By  on January 31, 2012

MILAN — Benetton Group may be going private.

The storied Italian firm’s majority shareholder, Edizione Srl, is mulling a delisting of the company’s shares. Benetton shares were suspended on the Milan Stock Exchange on Tuesday after they rose 9.3 percent to 4.05 euros, or $5.32 at current exchange, in midday trading. Benetton, which went public in 1986, denied speculation that its shares had gained following rumors of a merger with Spain’s giant Inditex Group, owner of the Zara brand.

Edizione, controlled by the Benetton family, owns about 67 percent of the Benetton clothing and textile business, and is considering a tender offer to buy the remaining 33 percent. A statement is expected today.

Benetton has a market capitalization of about 680 million euros, or $891.5 million at current exchange, making the 33 percent stake outstanding worth about 224.4 million euros, or $294.2 million. Benetton represents a small part of Edizione’s overall holdings, which include highway catering, infrastructure, communications, real estate and agriculture.

Benetton has been battling changing consumer tastes, rising raw material costs and the weak economies of Europe, especially Italy, its largest market. The company’s shares fell to as low as 3 euros late last year, compared with a high of 15 euros in 2006. Benetton warned Tuesday that its profits for 2011 would be more than 30 percent below the 2010 level, with forecast net profits of 70 million euros, or $91.8 million at current exchange last year, compared with 102 million euros in 2010. Profits were hit by “significant increases” in raw material prices, the company said, predicting that profits in 2012 would remain under pressure.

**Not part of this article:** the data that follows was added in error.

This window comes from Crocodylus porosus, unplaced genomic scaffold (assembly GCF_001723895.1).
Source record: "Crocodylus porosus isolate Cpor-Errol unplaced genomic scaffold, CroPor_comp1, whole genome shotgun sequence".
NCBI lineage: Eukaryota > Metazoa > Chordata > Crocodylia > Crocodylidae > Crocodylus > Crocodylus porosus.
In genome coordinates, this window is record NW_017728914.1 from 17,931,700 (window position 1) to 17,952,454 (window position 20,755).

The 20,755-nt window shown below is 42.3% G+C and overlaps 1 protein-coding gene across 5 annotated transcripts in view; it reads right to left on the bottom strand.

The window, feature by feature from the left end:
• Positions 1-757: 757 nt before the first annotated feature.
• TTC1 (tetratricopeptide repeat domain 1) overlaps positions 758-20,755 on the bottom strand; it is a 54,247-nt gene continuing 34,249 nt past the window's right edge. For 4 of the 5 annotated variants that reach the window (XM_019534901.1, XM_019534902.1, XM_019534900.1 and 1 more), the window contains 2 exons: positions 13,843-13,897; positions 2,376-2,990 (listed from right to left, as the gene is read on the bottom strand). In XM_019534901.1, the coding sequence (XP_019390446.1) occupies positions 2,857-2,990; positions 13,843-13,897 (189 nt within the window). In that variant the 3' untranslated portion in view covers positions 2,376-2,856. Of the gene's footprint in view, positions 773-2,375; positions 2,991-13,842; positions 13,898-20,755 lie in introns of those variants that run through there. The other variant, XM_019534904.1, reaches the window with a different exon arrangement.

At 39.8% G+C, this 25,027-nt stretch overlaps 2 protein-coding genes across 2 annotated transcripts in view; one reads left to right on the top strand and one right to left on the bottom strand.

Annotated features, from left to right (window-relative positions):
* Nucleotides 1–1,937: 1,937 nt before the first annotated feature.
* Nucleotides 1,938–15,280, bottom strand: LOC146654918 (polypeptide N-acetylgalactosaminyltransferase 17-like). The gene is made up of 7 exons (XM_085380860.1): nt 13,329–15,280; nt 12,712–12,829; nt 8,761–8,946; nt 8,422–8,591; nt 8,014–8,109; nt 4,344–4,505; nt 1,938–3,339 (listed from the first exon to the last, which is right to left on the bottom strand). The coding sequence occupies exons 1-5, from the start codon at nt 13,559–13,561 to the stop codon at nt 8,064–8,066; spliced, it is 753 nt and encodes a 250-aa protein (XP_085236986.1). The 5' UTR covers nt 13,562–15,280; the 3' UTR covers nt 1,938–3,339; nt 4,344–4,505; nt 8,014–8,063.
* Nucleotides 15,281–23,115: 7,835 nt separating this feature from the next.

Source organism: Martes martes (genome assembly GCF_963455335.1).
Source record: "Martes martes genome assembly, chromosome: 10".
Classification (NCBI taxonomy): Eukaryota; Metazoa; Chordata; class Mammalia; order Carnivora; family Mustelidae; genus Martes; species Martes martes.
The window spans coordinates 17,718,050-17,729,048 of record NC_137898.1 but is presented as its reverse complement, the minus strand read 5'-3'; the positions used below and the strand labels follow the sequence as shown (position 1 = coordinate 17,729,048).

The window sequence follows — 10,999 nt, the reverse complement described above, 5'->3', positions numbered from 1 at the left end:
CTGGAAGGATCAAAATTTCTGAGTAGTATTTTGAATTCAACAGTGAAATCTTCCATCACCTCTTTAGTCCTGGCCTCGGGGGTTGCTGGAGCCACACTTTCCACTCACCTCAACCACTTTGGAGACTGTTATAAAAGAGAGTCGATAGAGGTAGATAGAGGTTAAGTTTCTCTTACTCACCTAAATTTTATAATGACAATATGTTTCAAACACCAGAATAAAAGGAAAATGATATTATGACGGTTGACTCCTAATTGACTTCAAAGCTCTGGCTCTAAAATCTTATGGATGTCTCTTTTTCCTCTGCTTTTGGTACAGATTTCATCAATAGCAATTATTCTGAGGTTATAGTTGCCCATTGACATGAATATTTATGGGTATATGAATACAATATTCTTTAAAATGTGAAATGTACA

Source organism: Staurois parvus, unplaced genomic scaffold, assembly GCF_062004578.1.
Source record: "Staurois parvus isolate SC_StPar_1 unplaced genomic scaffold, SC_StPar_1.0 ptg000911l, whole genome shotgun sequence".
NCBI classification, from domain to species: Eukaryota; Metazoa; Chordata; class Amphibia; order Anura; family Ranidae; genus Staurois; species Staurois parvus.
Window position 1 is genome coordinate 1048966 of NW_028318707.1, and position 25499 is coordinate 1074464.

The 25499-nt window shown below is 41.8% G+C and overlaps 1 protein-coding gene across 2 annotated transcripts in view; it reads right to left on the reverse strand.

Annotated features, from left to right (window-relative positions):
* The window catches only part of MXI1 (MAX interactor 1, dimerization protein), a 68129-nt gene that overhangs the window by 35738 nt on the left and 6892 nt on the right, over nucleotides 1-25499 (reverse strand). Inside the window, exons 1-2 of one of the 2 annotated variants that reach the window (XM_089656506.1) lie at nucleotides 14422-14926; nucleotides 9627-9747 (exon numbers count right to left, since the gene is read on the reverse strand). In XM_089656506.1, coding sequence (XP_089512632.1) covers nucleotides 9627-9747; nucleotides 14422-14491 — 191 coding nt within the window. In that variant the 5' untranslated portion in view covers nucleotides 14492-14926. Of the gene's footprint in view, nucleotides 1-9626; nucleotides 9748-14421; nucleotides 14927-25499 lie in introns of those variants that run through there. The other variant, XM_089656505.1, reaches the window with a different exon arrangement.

“A delisting would mark a strong focus on business and the family’s engagement in expanding and developing the brand,” said Armando Branchini, deputy chairman of Milan luxury consultancy InterCorporate. “Shares never reflected the value of the company.

“It’s one more example of how listed companies such as Bulgari or Aeffe have been underestimated by the Italian Bourse, a financial market that is at times too provincial. It would be very convenient for the company to launch an offer now,” said Branchini, praising the financial experience, international vision and “no-frills and practical management skills” of executive deputy chairman Alessandro Benetton. He is the son of Benetton’s founder, Luciano Benetton.

Stefano Corneliani, senior analyst at Intermonte SIM, said he was not surprised by Edizione’s decision. “It was only a question of when, given the limited attention shares were getting on the market. They can bring back a major real estate asset, valued at about 1 billion euros [$1.31 billion], and its core business at a convenient price. The choices were either to spin off its real estate or buy off the minority shareholders. They are opting for the latter,” said Corneliani.

Another Milan-based luxury goods analyst, who requested anonymity, dismissed the consequences of Benetton’s delisting on the Milan Bourse for the Italian Stock Exchange, describing it as “a drop in the ocean. Although with different volumes, Brunello Cucinelli plans to list in the spring and will replace Benetton. We shouldn’t read anything particular into this. Given the cosmic pessimism and Italy being under exam because of its debt, M&As become attractive for anyone with liquidity.”

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